Satellite imagery has traditionally been produced via optical sensors. In recent years, however, satellite imaging increasingly relied on synthetic aperture radar (SAR). This technology boasts benefits over sensors, such as the ability to achieve clear imaging even in darkness and cloud conditions. It also can gather data such as elevation and moisture levels. By leveraging small satellite developments, several companies have made strides toward providing high-quality SAR imaging at lower costs. In doing so, they are paving the way for widespread adoption of SAR while ensuring uninterrupted, on-demand visibility of life on earth.
Capella Space, which was founded in 2016, has been working on a constellation to provide SAR imagery across the world. Capella Space has successfully launched the first satellite in that 36-satellite constellation. The microsatellite, named “Sequoia,” orbits at approximately 500 km while operating in the X-band. Capella Space claims Sequoia and the forthcoming satellites in the constellation will be able to detect sub-0.5-meter changes on the Earth’s surface. With this system’s ability to provide on-demand imaging – even through clouds and darkness – it has garnered interest and contracts from military, intelligence, and government agencies for applications ranging from virtual reality (VR) software to missile defense and enhanced threat prediction capabilities.
ICEYE, a startup from Finland, also is bringing SAR imaging capabilities to small satellites. Early achievements included 0.25-meter resolution for a small SAR satellite and quick turnaround time for capture data delivery (taking five minutes from when data begins its downlink connection to ground stations to when processed images are available for customers to use on their own systems). The company has raised $87 million to continue to grow its operational constellation. ICEYE launched five SAR satellites so far.
Umbra, based in Santa Barbara, California and previously known as Umbra Lab, is preparing to launch its first microsatellite in 2021 to provide Synthetic Aperture Radar (SAR) imagery with a resolution of better than 25 centimeters. “Umbra has agreements to deliver data to the United States government and commercial geospatial intelligence firms,” according to a Jan. 31 news release. Umbra has not announced contract awards. However, AFWERX, the Air Force organization focused on spurring innovation, lists Umbra as a Small Business Innovation Research awardee.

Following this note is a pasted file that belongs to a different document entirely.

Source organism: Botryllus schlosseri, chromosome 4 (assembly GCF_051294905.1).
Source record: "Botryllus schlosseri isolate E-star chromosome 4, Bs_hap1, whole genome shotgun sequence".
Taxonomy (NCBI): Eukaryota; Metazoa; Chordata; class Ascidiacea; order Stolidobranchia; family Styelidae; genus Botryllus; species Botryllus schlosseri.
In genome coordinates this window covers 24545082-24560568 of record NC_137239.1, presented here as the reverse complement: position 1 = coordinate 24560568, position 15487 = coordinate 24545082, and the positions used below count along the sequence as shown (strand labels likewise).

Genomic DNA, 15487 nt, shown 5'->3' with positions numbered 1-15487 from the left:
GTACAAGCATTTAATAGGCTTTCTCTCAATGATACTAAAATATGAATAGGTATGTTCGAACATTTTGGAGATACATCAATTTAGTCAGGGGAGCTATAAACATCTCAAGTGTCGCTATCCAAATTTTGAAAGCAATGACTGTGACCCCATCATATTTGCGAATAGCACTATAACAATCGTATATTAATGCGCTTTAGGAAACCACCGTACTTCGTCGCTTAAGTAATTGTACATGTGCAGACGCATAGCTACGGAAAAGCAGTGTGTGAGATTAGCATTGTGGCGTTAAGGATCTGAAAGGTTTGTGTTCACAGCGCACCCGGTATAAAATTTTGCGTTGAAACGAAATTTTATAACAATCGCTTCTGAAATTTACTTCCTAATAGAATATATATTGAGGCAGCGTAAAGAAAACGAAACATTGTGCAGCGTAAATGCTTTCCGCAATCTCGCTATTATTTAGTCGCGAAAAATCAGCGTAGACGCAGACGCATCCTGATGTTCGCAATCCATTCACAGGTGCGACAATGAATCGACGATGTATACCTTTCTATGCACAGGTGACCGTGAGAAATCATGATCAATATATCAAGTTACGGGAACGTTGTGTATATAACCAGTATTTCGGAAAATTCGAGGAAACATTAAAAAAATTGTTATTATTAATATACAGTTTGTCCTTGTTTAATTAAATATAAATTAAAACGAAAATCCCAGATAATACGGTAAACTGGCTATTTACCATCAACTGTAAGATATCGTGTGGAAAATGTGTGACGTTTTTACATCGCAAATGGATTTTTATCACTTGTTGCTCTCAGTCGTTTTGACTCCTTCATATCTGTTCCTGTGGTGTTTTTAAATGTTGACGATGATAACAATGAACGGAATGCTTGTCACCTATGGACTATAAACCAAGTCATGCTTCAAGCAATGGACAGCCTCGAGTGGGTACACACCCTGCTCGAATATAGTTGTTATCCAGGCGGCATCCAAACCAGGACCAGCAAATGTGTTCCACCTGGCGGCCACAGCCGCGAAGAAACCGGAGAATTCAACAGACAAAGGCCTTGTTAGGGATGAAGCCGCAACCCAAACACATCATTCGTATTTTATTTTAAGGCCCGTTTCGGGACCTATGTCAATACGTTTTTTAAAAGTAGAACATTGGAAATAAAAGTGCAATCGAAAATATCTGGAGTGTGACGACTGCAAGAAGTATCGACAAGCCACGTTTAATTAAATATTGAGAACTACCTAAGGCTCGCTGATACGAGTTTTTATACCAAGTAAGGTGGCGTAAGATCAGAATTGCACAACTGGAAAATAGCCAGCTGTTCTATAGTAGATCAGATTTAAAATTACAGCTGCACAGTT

US-based EOS Data Analytics Inc. (EOS), a space portfolio company of Noosphere Ventures, unveiled EOS SAR – a project to develop its own synthetic aperture radar (SAR) sensors intended for deployment in a constellation of microsatellites. “EOS learned that the remote sensing market has strong demand for high-resolution high-quality SAR data, but low supply of such data. The choice of SAR technology is driven by the need to image Earth’s surface through dense cloud cover, in any season and all weather. It is critical for users to have access to uninterrupted, persistent situational awareness,” said Max Polyakov, CEO of EOS and Managing Partner at Noosphere Ventures.
EOS engineers have already designed a radar prototype and are moving ahead with the development of a low-cost high-performance SAR payload for small satellites with ultra-high resolution down to 25 cm. EOS SAR satellites will operate in Stripmap and Spotlight modes (including interferometry) and will cover a wide range of applications. EOS is also considering dual-frequency SAR in X-band and S-band on a single satellite. Dual-band operation increases versatility for all weather imaging and improves object-ground contrast. A special configuration of the radar front end allows for imaging of selected areas in both bands in a single orbit.
European ESA’s Disaster Monitoring Satellite Constellations
ESA’s Sentinel-2 mission is a land monitoring constellation of two satellites that provide high resolution optical imagery and provide continuity for the current SPOT and Landsat missions. The mission provides a global coverage of the Earth’s land surface every 10 days with one satellite and 5 days with 2 satellites, making the data of great use in on-going studies. The satellites are equipped with the state-of-the-art MSI (Multispectral Imager) instrument that offers high-resolution optical imagery.
The lower cost of platform development and the ability to be launched in larger numbers has also driving growth in small satellite constellations, having ability to perform many simultaneous and distributed measurements or observations. A key feature of multi-plane systems of these satellites is increased temporal resolution of collected data (e.g. shorter revisit times) over single plane. Furthermore the presence of multiple satellites in each orbital plane can facilitate a more graceful degradation of system performance on the occasion of individual satellite failures.